The Occupational Safety & Health Administration (OSHA) was created to assure the safety and health of America's workers by setting and enforcing standards, providing training and education in safety and health. OSHA was established in the late sixties, by the Nixon administration. They feared for the workingman, especially in the booming of the modern American industrialism. Nixon was concerned that the workingman would be pushed aside and forgot about as machines took over, but he made a plan to prevent all that from happening with the Occupational Safety and Health Act. The purpose of this act was to prevent the times when the workingman was looked at and used as a tool that could be thrown around and disregarded.
OSHA has approximately 2100 inspectors, plus complaint discrimination investigators, engineers, physicians, educators, standards writers, and other technical and support personnel spread over more than 200 offices throughout the country. The OSHA staff makes the protective standards, enforces those standards, and reaches out to employers and employees through technical assistance and consultation programs.
OSHA makes regulations for nearly every working man and woman in the country (with exceptions such as miners, transportation workers, many public employees, and the self-employed). Also OSHA provides services to occupational safety and health professionals, the academic community, lawyers, journalists, and personnel of other government entities.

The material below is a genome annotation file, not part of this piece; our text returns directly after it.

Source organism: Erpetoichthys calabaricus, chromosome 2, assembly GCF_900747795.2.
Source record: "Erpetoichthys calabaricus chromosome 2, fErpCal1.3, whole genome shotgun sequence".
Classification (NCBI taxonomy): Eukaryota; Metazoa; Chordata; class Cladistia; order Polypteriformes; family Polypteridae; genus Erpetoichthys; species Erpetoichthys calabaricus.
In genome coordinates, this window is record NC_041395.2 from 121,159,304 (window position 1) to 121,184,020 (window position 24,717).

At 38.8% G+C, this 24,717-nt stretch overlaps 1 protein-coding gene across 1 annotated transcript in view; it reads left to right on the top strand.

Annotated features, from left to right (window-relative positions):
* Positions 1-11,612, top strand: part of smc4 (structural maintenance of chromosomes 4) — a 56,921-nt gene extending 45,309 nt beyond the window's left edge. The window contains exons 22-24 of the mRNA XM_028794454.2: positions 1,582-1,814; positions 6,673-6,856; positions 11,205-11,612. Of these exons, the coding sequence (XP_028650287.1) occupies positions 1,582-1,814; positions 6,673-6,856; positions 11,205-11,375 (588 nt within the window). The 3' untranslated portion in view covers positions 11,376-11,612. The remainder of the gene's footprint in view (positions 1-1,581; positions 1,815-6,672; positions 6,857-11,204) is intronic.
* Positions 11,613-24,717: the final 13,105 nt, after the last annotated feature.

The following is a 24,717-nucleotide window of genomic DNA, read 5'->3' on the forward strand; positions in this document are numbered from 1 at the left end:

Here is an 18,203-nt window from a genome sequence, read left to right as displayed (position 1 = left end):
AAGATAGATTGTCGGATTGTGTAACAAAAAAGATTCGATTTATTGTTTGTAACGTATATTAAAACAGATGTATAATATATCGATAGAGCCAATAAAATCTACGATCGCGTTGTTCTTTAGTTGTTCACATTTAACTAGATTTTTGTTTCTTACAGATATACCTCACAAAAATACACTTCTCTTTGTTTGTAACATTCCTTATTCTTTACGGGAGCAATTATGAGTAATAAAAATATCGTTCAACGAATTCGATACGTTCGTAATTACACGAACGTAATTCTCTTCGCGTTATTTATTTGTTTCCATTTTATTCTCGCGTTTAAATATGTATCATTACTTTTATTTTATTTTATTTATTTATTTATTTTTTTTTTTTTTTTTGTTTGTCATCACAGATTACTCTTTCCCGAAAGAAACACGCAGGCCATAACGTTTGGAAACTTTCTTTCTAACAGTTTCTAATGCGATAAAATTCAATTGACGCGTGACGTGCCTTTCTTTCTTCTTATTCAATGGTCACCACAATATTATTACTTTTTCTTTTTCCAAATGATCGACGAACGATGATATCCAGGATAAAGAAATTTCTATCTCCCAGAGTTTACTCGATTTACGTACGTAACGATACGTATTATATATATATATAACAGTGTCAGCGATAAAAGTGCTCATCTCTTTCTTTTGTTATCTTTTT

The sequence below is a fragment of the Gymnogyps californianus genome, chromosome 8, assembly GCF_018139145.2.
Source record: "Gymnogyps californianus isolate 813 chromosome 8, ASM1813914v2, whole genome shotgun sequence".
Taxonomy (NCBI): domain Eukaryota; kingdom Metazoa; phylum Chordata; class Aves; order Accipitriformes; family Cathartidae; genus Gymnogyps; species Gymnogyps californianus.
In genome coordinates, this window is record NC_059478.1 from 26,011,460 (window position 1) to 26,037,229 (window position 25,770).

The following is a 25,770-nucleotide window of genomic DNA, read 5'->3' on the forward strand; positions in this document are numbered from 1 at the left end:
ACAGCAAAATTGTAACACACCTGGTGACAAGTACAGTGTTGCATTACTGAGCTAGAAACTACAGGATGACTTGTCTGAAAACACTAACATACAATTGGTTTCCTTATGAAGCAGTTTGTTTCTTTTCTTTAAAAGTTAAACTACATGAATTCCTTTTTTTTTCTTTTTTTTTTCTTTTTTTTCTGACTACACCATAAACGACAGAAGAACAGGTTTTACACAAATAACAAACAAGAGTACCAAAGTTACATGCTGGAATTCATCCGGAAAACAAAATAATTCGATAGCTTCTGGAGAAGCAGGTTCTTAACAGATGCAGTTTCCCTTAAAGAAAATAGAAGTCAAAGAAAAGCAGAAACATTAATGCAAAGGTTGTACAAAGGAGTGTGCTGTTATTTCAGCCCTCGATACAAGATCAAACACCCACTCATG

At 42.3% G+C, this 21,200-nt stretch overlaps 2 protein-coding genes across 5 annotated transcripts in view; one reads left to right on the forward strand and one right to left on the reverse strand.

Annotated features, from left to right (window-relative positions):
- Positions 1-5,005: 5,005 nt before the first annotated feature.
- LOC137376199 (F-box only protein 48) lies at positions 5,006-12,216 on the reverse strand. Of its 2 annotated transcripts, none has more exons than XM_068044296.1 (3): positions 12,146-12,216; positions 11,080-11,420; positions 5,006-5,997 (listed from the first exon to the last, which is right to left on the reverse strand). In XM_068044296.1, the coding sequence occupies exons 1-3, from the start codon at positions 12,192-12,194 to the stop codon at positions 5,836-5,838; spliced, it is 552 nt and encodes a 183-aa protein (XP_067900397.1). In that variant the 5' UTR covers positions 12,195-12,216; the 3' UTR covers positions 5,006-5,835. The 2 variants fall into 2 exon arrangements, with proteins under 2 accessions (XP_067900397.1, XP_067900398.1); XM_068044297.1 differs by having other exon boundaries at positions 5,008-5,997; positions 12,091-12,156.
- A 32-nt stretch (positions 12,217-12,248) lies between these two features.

Since 1970 when congress passed the Occupational Safety and Health Act of 1970, OSHA has grown to 2100 inspectors, complaint discrimination, investigators, engineers, physicians, educators, standards writers, and other technical and support personnel spread over more than 200 offices throughout the country. OSHA has to have so many different agencies to account for the 100 million working men and women who work for six and a half million employers. Since 1970 workplace deaths have been reduced by half. Occupational injury and...